Emerald district in Bogotá
Some divine loose emeralds I saw at Joyería y Relojería Angie. I was really tempted to get one.

Emerald district in Bogotá
Me with the lovely Lucia at Joyería y Relojería Angie.

Of course, it’s always fun to walk by the Emerald Trade Center to see the traders making deals out in the street. I’ve never taken a picture there because it can be chaotic, but it’s worth walking by.

I hope you’ve enjoyed this e-tour of the Emerald District in Bogotá. Colombia exports more emeralds than any other country, so if you happen to travel to Bogotá, it’s a great opportunity to learn about a huge part of the country’s history and economy. Best of all, it’s accessible to any traveler, from backpacker to trust funder. The museum entry fees are extremely low, and I’ve seen emerald and silver jewelry pieces that start at US$10.00. ¡Buen viaje!

Hurricane Harvey: One Year Later

I remember thinking that this time, it was different. As a lifelong Houstonian, I’d lived through other storms, two of which had left my husband stranded on the freeway for hours in the not-too-distant past. (Welcome to Houston, newbie!) But there was something so ominous and sinister about Hurricane Harvey even before the storm reached Texas.

Mario and I closed on our first house two weeks before Harvey made landfall. We knew our area didn’t have a history of flooding, but that didn’t mean we weren’t terrified. I think we each went to the grocery store twice to stock up on water and non-perishables. Days before the city shut down, the shelves were already emptying. We didn’t have living room furniture, or internet, or a washer dryer, or much of anything, really. But dammit, at least we had food and water.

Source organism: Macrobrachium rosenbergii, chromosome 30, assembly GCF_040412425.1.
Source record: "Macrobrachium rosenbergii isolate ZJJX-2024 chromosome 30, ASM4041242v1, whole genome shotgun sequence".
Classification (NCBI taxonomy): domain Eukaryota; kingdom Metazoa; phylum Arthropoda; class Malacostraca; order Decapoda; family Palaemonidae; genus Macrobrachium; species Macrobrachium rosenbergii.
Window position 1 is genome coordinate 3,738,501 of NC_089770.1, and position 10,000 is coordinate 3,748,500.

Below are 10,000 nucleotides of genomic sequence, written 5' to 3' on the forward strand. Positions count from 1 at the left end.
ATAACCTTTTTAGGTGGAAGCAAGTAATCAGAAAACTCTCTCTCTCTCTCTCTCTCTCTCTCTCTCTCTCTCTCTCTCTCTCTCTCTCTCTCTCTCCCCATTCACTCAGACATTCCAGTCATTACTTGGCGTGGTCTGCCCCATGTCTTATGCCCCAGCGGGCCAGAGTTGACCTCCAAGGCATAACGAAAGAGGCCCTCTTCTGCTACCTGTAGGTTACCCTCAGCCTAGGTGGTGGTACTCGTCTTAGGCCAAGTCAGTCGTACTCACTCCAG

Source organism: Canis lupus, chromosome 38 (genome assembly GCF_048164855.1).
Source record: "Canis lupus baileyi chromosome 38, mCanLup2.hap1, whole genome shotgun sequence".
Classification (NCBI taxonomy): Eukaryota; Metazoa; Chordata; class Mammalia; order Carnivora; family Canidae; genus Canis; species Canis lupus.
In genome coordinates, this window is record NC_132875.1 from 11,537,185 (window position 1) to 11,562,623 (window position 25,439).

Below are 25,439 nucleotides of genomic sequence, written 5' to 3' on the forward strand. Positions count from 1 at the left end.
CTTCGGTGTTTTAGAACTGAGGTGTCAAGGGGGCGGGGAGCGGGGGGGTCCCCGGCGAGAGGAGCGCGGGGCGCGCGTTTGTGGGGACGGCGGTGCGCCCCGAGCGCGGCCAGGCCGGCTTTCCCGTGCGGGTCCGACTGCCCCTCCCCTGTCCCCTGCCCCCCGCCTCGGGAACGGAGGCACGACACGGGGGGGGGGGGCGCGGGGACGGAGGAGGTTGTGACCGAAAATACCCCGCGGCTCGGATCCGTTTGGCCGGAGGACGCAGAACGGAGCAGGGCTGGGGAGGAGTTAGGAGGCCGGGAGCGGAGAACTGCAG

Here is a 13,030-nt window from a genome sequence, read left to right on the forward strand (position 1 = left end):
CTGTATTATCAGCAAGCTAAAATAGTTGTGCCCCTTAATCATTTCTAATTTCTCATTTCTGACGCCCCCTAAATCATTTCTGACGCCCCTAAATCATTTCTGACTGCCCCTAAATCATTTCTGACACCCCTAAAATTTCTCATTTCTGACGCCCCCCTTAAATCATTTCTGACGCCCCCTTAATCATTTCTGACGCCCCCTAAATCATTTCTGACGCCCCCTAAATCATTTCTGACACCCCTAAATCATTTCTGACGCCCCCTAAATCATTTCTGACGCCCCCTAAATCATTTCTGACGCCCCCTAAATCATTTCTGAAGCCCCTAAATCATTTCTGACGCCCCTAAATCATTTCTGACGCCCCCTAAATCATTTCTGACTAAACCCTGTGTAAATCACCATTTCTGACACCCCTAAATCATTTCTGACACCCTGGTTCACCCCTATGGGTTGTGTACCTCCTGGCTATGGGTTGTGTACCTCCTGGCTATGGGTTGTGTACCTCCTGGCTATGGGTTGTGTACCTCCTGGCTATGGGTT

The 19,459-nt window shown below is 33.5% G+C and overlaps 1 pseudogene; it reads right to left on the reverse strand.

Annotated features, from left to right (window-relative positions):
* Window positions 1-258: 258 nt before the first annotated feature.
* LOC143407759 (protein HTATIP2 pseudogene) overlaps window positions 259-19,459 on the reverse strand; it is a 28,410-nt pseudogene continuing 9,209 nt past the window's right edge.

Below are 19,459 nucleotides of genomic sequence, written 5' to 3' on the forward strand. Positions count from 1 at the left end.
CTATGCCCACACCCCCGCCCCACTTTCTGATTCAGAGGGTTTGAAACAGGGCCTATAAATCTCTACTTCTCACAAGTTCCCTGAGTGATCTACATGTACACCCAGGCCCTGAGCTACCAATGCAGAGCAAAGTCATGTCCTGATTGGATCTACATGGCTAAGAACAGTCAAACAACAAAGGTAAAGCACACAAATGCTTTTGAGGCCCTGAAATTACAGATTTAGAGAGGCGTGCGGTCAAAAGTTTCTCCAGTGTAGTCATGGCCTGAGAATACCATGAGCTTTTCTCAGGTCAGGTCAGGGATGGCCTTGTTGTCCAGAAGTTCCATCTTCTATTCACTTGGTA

Empty Kroger shelves.
August 24, 2017: Good luck buying canned soup at Kroger.



Long line at Kroger.
The lines, as you can imagine, were insanely long.


By Saturday, August 26, 2017, all of Houston was hunkered down at home, ready to wait it out. The rain was relentless. There was the occasional break, but it just kept pouring down, so heavy, so loud. With no internet, Mario and I camped out in the living room, glued to the local news.



Dog in front of the television.
Patio furniture, a TV with local channels, lots of wine and a nervous dog.


As time passed, the rainfall intensified. It was very surreal to look out our window and see no flooding whatsoever, then turn to the television and see live footage of downtown Houston, just one mile away, completely under water. So many moments run into a blur in my mind. I remember the panic of the tornado warning, when we grabbed Pixel and ran into the empty master closet. I thought, really? On top of everything else, we have to worry about a fucking tornado?? I remember watching live Facebook videos of friends being evacuated from their houses in fishing boats. The relief every time I learned that my family was still okay. Seeing what we all thought was a photo of Zadok Jewelers flooded, which thankfully was not the case. But when I saw the photo, my heart shattered into a million pieces, and for the first time that weekend, I cried.

Zadok strip center flooded
Turns out, it did not flood. But this photo sure gave us all a scare.

By the end of the day on Sunday, we started thinking that our luck might run out. Hurricane Harvey’s trajectory meant that the storm kept dumping rain over our area. It was as if it wasn’t moving at all. When we went to bed that night, I set an alarm for 3 a.m. When it went off, I got out of bed and went downstairs to look outside and check to see if the raging waters had finally reached our doorstep. But while our ditch was full, there was no water in the street. That was as bad as it got for us. We were so, so lucky.

Ditch full of water.
3 a.m. and nothing but a full ditch.